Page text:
Therefore we have to demonstrate that our future intention is to sell the properties But please note! We are talking about demonstrating a future intention, this is not easy when just a short time has passed between the purchase of the property and the VAT refund application, as it is not the same to buy a piece of land to build one single house as it is to build 10 apartments. In the first case the Tax inspector could think that we are building the property for the developer´s (the owner) own use, as in the second case, if we are going to build ten apartments it would be very difficult for the Tax Inspector to argue that we are going to build all ten apartments for the developer´s own use, as this option would be simply impossible.
There is also the possibility of waiting until construction is finished, or until we have sold at least one of the properties, at which point we would have received a reservation under the contract for a future sale, and in that way we will be declaring an income in our next tax return, and we will be clearly proving the intended future of the properties, which will be to sell them.
In the case of paying TT-ST for the land in the modality of Taxable Property Transfers, which would happen if the seller is an individual not acting as an entrepreneur, in which case the buyer will not be able to offset the Transfer Tax with the VAT which will be charged for selling the property once finished. The only benefit that we will obtain by buying with Transfer Tax will be that the percentage to pay will be lower (in Andalusia it is 8, 9 or 10 % of the price) against 21 % of VAT.
Regarding the accounts: As we cannot offset the Property Transfer Tax with the VAT we will be receiving at the time of the sale, the best option will be to record the tax as an increased value of the purchase of the land, this way we will increase the acquisition price and reduce the profit at the time of the sale of the property, in this way reducing the Corporation Tax to be paid, which at the moment is 25 and 28 % in Spain.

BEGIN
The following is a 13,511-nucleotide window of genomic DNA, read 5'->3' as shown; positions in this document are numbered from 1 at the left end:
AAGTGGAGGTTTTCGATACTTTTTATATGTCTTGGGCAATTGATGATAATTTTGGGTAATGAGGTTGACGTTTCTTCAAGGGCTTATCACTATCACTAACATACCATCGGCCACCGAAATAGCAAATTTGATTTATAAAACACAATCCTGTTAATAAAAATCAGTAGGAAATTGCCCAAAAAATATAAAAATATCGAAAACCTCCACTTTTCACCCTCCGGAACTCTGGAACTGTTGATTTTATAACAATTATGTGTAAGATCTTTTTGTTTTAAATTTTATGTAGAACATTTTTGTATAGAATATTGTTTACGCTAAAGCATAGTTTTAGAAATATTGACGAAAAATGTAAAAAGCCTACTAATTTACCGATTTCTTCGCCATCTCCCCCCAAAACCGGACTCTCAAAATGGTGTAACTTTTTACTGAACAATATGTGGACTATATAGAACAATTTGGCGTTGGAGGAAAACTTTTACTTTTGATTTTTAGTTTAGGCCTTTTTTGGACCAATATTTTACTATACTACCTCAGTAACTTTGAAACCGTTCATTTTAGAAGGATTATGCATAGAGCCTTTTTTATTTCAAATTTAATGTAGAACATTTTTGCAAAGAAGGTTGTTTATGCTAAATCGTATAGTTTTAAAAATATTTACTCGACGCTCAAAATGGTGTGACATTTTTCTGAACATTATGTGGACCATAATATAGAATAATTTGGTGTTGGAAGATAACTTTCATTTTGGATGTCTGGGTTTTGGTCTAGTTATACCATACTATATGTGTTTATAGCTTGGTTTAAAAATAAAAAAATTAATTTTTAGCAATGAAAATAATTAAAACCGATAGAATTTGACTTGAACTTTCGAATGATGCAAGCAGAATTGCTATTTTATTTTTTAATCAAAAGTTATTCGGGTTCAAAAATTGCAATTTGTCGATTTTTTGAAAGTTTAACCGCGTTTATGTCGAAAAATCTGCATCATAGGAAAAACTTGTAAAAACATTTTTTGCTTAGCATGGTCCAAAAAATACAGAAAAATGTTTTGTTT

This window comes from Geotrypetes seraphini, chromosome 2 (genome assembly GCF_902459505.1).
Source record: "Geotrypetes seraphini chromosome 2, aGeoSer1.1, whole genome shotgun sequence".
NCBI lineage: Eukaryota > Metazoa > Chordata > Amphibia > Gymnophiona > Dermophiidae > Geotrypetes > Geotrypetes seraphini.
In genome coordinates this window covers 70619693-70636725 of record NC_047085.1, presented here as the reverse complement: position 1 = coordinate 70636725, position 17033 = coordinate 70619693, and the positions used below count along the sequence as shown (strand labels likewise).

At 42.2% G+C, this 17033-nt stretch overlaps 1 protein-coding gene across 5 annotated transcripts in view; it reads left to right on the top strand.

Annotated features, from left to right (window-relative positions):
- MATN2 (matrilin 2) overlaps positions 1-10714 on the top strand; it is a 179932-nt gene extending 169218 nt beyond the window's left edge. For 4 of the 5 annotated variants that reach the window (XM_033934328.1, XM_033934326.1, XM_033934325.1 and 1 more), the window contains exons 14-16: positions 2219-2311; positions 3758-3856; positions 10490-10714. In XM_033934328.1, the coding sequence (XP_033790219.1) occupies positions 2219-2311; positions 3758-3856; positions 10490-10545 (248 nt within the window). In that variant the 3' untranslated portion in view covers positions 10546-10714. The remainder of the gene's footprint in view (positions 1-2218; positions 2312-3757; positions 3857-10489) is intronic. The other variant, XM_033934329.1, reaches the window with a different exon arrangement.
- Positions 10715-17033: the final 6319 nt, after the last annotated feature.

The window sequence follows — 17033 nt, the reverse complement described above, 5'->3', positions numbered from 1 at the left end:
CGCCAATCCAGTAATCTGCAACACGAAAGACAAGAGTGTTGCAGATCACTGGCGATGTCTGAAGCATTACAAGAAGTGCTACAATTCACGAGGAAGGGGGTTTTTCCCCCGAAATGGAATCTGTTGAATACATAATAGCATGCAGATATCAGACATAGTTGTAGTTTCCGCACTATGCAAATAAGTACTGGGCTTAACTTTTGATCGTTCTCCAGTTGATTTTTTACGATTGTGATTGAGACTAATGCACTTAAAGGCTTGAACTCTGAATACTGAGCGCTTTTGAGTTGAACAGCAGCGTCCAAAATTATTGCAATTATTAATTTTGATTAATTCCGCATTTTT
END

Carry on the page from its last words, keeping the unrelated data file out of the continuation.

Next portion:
In our example, there could be the drawback that there is no transfer of properties after finishing the construction, in which case the only option we have is to rent out the properties with VAT in order to demonstrate that we have received income with VAT and this way we are not evading tax by receiving the VAT refund or in order to offset the VAT that we are now receiving from the rental income against the expenses with VAT we have paid during the building work.
If the reason why we are not selling the properties is that nobody wants to buy, then it will be enough to prove our intention of selling, (advertisements, contracts with Estate Agencies, etc), but if the reason is that we want to keep them for the developer’s own use, then Hacienda will be able to charge us for what we call “own use”.
If in the end, the developer (owner of the land) decides to keep one of the properties for his own use, then Hacienda will understand that this is a case of “own use”, in which case Hacienda can either apply a VAT settlement as if the property were being sold, in such a way that the company would be acting as the seller of the property and the owner would be buying it, charging the VAT at that moment, and asking for it to be paid in. Or Hacienda could also apply the articles we have mentioned above for the right of deducting the amounts of VAT paid, and holding that the amounts paid for VAT corresponding to the property which has been declared as for “own use” will not be deductible, and we will have to pay the difference that has been offset or the refund received, as well as any additional interest and this would also expose us to a disciplinary procedure.
In the next post of this blog we will be talking about how to rent the built properties with VAT.